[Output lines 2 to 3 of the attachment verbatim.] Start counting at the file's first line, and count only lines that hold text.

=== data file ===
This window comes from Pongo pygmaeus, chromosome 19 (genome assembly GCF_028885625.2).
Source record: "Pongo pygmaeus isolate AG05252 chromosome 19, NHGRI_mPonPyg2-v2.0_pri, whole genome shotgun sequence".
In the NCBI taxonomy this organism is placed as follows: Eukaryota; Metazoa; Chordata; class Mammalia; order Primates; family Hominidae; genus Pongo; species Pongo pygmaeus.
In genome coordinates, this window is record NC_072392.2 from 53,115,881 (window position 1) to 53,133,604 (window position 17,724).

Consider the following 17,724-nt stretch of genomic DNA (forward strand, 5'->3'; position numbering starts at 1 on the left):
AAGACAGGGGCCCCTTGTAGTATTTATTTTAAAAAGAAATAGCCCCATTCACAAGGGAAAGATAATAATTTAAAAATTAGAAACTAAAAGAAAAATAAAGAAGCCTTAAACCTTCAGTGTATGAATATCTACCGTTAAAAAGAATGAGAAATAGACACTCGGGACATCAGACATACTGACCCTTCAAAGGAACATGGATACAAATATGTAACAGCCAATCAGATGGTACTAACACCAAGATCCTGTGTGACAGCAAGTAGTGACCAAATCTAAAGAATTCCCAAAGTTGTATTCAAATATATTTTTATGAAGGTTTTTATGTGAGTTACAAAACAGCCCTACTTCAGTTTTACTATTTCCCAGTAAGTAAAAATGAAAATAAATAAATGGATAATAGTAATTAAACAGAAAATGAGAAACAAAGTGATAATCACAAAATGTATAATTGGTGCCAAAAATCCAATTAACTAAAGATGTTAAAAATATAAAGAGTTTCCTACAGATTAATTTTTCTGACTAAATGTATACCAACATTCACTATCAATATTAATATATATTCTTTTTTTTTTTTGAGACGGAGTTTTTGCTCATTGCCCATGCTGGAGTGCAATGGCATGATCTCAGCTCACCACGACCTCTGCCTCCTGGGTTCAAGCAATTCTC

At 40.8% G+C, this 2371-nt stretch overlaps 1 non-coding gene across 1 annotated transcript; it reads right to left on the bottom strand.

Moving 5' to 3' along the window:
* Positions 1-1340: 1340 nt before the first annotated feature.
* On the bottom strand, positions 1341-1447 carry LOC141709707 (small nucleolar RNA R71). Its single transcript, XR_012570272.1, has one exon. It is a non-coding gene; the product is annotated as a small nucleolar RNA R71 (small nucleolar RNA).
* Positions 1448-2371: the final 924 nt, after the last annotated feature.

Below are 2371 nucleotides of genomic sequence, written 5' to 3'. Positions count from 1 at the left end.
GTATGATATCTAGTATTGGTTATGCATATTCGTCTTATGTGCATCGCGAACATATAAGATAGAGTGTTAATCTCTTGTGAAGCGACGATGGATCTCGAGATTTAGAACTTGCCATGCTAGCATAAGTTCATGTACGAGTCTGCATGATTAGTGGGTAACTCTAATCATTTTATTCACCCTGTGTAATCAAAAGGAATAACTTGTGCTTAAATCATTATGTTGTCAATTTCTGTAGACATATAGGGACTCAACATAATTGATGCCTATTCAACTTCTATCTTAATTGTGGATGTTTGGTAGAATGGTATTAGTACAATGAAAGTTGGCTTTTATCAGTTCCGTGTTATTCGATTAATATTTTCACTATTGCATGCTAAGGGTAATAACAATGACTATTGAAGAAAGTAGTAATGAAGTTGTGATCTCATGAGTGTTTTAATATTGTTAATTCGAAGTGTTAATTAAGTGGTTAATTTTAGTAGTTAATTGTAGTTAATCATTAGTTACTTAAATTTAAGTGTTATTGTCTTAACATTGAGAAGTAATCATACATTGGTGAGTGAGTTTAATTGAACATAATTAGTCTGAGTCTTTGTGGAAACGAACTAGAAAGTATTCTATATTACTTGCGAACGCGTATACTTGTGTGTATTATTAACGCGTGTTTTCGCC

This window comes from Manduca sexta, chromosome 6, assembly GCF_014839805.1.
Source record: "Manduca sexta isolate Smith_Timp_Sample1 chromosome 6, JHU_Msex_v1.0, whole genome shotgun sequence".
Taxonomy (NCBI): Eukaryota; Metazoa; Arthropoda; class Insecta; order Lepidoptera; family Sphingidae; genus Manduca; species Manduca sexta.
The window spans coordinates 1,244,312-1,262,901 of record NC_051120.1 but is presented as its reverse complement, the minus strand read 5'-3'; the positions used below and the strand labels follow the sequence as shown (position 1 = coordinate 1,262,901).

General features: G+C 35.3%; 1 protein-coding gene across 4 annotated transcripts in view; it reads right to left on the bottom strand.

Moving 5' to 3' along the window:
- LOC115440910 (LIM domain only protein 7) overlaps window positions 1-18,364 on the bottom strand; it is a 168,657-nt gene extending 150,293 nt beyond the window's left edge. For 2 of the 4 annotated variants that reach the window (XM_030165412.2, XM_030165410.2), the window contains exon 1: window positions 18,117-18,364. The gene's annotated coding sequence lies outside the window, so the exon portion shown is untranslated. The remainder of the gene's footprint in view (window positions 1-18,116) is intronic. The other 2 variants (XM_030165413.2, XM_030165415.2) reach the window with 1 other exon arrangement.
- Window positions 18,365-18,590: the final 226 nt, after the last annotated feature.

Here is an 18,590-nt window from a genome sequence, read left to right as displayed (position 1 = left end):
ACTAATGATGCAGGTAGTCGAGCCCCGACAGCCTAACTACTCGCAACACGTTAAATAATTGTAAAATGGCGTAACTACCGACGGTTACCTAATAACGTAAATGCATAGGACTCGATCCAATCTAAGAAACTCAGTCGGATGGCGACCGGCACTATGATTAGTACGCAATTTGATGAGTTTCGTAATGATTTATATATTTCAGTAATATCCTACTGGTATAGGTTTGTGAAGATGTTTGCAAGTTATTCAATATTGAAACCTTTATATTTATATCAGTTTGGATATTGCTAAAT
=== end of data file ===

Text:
Source record: "Pongo pygmaeus isolate AG05252 chromosome 19, NHGRI_mPonPyg2-v2.0_pri, whole genome shotgun sequence".
In the NCBI taxonomy this organism is placed as follows: Eukaryota; Metazoa; Chordata; class Mammalia; order Primates; family Hominidae; genus Pongo; species Pongo pygmaeus.